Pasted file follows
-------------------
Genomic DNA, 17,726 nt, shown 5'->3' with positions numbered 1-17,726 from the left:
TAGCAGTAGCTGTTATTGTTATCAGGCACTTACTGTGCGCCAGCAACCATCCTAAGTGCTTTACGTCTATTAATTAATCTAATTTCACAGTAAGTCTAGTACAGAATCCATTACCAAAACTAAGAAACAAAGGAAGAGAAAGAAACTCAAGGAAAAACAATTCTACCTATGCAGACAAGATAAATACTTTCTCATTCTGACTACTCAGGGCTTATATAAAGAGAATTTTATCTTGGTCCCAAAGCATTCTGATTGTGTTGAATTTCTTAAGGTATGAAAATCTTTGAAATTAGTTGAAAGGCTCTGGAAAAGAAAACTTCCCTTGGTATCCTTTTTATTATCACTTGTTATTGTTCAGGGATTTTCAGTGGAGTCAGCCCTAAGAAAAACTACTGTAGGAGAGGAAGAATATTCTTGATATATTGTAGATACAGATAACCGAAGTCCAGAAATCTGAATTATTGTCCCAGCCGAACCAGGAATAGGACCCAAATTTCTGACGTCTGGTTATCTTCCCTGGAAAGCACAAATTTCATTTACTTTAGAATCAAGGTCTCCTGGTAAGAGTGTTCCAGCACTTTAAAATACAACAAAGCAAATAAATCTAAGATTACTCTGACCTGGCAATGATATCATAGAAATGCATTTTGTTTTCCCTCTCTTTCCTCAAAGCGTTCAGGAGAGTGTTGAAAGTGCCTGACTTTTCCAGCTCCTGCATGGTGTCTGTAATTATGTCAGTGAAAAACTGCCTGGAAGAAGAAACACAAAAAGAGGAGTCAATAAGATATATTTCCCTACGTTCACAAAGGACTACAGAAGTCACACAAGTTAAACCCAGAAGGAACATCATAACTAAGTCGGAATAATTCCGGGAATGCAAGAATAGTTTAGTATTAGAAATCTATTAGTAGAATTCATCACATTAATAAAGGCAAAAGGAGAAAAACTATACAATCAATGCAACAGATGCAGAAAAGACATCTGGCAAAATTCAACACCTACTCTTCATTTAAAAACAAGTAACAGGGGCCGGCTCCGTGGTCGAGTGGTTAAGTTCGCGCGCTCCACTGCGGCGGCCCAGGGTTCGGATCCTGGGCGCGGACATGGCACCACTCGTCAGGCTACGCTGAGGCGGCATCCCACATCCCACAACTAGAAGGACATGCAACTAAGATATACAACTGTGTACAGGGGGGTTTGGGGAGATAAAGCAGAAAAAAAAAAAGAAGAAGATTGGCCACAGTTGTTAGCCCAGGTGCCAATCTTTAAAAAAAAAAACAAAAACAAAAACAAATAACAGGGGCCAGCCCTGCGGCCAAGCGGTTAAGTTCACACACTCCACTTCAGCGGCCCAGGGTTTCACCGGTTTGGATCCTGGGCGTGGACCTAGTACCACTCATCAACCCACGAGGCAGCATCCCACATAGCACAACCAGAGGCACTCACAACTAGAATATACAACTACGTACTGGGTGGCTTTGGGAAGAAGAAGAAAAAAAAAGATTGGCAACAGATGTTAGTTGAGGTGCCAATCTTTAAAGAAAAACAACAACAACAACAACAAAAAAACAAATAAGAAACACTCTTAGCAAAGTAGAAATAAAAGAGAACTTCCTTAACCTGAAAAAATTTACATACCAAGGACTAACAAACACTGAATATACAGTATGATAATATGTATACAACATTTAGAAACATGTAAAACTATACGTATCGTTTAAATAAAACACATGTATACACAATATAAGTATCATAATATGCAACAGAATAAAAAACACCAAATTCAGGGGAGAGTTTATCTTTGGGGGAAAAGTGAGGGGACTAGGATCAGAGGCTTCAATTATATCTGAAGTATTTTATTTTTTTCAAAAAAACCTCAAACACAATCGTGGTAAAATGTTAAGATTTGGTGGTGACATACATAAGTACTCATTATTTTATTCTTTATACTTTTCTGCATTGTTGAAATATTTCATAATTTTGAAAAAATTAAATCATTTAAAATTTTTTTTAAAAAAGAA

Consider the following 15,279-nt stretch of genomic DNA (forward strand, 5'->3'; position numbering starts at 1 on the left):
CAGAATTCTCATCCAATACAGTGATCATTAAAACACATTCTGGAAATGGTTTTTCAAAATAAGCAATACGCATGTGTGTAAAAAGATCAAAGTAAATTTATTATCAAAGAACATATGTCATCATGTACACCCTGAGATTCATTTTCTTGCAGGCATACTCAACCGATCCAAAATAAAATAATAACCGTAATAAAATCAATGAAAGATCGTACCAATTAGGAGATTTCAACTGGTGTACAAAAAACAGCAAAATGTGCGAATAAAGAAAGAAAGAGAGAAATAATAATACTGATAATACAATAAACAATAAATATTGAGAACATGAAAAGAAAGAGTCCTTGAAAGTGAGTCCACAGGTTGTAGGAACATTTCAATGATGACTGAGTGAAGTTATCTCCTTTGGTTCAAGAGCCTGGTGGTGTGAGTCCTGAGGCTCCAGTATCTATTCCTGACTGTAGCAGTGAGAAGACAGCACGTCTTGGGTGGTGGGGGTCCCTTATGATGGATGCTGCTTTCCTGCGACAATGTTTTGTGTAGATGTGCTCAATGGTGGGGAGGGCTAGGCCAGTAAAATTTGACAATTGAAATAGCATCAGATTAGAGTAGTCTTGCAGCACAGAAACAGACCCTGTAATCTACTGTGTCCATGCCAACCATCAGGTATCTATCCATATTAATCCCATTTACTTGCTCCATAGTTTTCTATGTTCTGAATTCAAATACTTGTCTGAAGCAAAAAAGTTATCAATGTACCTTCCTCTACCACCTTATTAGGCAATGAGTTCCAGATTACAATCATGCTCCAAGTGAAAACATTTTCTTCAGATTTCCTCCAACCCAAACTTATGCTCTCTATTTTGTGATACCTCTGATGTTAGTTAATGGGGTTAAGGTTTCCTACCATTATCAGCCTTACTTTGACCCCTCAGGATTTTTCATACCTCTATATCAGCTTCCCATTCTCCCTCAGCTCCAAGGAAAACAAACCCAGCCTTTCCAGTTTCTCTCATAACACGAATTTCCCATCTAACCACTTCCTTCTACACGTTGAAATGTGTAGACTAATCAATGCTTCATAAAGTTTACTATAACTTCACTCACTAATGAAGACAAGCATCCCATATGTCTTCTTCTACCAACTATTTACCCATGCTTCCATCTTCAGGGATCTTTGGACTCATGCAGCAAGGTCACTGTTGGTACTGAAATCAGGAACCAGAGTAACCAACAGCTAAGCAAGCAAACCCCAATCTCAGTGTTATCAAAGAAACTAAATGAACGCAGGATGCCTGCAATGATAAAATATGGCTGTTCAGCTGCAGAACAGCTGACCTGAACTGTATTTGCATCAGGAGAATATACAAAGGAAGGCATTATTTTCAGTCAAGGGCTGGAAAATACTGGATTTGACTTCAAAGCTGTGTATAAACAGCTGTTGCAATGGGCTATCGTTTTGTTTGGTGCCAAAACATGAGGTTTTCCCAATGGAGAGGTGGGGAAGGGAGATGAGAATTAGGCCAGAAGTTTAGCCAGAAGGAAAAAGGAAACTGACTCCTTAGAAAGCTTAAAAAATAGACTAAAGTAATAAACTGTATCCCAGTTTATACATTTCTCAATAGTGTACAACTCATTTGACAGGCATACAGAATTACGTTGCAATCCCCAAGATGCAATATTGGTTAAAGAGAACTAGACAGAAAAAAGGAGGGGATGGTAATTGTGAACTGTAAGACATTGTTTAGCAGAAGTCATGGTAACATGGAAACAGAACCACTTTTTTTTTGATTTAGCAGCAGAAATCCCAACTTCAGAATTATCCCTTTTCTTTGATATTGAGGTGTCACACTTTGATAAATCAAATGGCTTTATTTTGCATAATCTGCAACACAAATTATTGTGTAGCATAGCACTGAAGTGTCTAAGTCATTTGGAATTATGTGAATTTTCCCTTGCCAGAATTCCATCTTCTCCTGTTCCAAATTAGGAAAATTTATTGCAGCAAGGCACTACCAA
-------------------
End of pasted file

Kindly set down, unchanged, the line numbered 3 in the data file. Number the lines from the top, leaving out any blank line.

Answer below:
Consider the following 15,279-nt stretch of genomic DNA (forward strand, 5'->3'; position numbering starts at 1 on the left):